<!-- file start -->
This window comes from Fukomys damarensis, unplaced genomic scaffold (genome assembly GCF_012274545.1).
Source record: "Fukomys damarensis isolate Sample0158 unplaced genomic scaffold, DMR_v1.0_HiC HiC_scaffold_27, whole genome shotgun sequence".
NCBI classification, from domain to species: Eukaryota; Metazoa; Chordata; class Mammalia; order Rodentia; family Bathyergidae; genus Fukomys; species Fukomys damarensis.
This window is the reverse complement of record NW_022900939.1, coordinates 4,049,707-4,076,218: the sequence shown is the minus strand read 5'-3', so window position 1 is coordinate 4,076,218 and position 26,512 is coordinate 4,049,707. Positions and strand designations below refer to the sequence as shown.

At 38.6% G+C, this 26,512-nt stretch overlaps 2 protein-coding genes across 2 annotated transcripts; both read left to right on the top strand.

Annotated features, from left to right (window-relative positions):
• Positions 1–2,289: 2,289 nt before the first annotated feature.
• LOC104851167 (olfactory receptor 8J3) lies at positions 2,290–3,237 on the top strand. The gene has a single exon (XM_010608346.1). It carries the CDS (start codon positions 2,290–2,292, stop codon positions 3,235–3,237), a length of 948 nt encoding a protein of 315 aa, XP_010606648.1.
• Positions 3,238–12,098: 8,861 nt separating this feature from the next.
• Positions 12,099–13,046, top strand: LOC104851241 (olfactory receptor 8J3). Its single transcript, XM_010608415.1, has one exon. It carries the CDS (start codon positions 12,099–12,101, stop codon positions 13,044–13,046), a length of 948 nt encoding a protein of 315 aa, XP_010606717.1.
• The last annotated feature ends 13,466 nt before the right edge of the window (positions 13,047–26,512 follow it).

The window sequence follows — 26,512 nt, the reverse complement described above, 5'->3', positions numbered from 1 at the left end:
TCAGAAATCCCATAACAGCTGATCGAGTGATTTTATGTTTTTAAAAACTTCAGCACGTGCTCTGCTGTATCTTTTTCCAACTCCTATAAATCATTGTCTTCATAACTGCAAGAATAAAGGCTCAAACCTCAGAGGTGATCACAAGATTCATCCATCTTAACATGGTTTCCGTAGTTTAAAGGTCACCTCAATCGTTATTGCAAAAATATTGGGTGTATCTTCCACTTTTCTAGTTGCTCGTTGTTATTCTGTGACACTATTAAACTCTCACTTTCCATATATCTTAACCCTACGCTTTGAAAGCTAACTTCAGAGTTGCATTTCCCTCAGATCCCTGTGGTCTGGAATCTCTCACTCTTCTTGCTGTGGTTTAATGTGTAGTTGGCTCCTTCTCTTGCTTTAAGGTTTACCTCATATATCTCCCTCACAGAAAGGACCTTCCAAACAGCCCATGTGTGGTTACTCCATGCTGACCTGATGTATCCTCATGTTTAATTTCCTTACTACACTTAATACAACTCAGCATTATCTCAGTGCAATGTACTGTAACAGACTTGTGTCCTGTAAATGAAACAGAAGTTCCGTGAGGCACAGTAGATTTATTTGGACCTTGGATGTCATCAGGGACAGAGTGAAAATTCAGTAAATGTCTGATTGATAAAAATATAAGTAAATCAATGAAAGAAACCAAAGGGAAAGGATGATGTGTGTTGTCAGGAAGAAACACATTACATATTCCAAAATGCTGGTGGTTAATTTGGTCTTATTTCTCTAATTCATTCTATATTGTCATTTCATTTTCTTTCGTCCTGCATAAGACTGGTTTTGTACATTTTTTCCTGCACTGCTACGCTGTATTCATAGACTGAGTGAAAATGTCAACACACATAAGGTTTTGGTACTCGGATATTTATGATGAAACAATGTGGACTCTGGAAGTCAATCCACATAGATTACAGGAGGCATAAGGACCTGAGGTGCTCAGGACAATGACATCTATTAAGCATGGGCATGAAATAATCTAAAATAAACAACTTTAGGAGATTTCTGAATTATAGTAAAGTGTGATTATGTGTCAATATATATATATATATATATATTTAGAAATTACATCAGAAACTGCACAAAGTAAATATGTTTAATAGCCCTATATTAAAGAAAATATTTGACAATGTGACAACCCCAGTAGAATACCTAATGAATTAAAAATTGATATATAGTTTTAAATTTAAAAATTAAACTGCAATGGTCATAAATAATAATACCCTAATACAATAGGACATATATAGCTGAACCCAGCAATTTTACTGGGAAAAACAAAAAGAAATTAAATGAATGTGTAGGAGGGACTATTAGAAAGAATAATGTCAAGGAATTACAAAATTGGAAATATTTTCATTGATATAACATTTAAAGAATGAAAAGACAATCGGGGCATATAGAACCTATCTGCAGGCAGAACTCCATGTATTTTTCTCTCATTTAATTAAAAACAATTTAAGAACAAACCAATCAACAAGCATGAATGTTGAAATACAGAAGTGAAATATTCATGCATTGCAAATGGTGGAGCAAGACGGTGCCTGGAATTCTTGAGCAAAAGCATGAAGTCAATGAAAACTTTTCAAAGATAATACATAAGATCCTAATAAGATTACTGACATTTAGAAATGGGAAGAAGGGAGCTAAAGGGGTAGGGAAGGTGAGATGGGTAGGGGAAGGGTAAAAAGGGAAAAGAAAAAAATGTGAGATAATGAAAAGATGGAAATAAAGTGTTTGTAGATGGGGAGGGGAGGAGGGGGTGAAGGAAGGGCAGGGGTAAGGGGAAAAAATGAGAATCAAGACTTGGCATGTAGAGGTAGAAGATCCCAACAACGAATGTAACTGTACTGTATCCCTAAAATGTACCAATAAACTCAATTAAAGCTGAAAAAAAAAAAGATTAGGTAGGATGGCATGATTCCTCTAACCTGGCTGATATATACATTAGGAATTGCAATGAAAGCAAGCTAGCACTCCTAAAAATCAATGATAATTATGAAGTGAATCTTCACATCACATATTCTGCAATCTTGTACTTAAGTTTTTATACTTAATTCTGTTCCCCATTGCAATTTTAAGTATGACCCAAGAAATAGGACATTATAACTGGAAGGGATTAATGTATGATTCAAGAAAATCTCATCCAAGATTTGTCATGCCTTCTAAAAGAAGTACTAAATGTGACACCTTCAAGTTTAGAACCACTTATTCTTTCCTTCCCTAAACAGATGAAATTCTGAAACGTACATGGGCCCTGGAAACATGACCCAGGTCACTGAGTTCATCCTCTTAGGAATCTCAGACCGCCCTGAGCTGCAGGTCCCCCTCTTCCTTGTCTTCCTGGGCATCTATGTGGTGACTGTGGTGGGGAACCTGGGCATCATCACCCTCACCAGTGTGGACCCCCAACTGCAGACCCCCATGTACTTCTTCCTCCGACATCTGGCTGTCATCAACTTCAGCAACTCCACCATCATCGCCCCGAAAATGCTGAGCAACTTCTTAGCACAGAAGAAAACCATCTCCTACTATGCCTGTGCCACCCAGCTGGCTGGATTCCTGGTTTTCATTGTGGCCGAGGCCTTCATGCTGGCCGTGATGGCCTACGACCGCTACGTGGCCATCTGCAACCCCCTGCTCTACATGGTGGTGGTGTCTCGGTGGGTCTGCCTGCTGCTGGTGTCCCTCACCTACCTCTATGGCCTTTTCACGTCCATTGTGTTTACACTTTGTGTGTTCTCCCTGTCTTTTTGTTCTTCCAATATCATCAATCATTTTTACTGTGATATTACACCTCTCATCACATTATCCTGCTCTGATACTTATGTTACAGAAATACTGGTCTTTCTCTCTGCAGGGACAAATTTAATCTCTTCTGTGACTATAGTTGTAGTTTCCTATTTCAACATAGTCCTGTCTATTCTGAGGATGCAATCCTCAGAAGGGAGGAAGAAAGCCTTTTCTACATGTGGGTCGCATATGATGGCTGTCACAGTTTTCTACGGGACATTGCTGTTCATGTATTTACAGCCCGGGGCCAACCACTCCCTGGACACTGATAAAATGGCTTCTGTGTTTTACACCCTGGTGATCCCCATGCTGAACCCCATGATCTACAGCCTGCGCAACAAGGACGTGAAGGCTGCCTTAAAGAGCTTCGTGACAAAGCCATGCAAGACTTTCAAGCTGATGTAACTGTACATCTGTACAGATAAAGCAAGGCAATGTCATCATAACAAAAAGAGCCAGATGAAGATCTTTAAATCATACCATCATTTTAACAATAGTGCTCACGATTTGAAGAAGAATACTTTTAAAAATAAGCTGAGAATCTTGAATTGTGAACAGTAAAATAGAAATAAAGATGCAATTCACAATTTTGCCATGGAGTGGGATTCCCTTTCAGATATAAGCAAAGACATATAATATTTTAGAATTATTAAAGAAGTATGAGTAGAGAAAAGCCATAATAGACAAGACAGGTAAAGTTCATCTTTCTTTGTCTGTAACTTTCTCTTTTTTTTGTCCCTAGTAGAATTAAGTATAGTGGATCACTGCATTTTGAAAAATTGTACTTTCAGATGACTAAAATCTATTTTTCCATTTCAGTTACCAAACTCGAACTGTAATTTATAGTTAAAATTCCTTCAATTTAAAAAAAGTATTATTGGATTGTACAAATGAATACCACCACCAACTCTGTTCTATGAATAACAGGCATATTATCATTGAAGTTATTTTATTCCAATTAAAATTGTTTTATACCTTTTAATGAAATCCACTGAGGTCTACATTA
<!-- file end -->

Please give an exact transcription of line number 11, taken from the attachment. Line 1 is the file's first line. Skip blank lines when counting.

• The last annotated feature ends 13,466 nt before the right edge of the window (positions 13,047–26,512 follow it).